When Roelof van der Merwe burst onto the international scene in 2009 he was just 24 years old and was presented, as so many debutants are in South Africa, as the ‘next big thing.’
He made a tremendous ODI debut at SuperSport Park, his home ground, and seemed set to take the limited overs formats by storm. But form is a fickle mistress when the opposition is the best in the world and, skilled as the hard-hitting left-arm spinner was, his lack of a plan ‘B’ was exposed.
He is not the first player to return to the drawing board and emerge far stronger as a result. A couple of years playing the game below the radar of international cricket have strengthened him immeasurably and this week he was given the singular honour of being named the SA Cricketers’ Association’s MVP for the season.
The SA Cricketers Association use an internationally recognised system to reward franchise players for runs and wickets in all three domestic competitions, over-and-above mere totals and averages.The match situation, the ‘quality’ and importance of the runs and wickets, whether the game was won or lost and even the condition of the playing surface are factored into the grading of a player’s performance. It is a simplistic dumbing down of the system to say it measures ‘BMT’ (big match temperament) but sometimes a simplification is useful!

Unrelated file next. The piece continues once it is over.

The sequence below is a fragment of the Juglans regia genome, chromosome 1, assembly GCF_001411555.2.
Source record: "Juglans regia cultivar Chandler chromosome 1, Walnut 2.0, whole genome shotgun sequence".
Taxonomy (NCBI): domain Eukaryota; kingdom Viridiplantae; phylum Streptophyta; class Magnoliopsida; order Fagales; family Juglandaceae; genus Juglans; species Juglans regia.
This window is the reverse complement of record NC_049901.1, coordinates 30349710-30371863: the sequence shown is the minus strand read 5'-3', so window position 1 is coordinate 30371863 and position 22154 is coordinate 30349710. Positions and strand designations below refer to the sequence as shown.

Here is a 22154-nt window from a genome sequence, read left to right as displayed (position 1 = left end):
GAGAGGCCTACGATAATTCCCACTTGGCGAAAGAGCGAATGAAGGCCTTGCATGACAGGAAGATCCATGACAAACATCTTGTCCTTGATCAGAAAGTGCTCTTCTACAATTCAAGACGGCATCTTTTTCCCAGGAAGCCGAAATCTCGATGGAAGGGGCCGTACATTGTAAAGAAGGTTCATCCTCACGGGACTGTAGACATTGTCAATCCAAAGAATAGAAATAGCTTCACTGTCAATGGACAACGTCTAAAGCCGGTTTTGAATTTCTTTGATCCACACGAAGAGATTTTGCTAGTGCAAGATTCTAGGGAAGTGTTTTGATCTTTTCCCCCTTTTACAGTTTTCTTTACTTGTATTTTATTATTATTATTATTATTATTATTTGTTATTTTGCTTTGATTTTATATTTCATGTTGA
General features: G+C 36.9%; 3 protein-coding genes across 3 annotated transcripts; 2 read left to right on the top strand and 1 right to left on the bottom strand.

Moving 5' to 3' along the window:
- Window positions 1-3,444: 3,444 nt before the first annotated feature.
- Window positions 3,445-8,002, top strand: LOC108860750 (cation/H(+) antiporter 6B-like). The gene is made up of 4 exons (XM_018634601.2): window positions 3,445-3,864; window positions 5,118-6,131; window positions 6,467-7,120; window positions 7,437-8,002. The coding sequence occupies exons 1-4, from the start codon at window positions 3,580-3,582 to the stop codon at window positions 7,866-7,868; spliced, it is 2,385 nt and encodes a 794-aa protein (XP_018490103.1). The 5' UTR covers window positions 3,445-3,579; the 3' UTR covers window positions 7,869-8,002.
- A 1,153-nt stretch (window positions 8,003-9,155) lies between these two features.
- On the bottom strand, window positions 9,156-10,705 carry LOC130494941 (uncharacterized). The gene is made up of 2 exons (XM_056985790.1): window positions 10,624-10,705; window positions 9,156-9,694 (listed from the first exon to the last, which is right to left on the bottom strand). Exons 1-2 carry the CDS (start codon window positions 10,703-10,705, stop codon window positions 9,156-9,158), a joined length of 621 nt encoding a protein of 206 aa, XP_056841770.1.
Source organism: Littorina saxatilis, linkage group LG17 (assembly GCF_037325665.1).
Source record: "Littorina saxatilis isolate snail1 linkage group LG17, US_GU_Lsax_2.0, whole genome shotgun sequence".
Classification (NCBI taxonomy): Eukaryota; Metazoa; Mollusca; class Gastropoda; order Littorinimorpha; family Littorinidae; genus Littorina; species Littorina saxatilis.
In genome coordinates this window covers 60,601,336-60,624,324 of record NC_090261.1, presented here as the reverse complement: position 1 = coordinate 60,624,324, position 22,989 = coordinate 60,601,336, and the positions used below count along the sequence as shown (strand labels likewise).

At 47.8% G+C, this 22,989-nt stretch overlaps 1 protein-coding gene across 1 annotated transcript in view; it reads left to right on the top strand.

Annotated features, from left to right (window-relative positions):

It’s a damn good measure, too. The other three players who finished in the top four this year are Kyle Abbott, Andrew Birch and Hardus Viljoen – and you won’t find a dissenting voice at the Dolphins, Warriors or Lions about the value they provided this season.
When the MVP programme was started six years ago, it included an off-field component in which the franchise players were required to complete educational modules ranging from personal finance to media and communication and physical fitness. While SACA still runs those courses and encourages its members to enrol in its ‘Player Education’ programme, it no longer forms part of the MVP.
There is good and bad news in that. The good news is that more players than ever before are currently making use of the further education opportunities afforded to them by SACA. The bad news is that there is now more chance of cricket producing the one-dimensional robots that characterise many sports in which youngsters move straight from school, often at 16, and into sports academies and then fulltime, professional life, bypassing the real world as they go.
But when the MVP did include off-field, real-world modules SACA found it all but impossible to cajole the stubborn youngsters into completing their assignments and decided it was better to have a smaller, voluntary and committed group rather than a watered down, largely distracted one. And still, the educational options provided by SACA don’t ‘run out’. There’s always the option to take them up later in a cricketer’s life.
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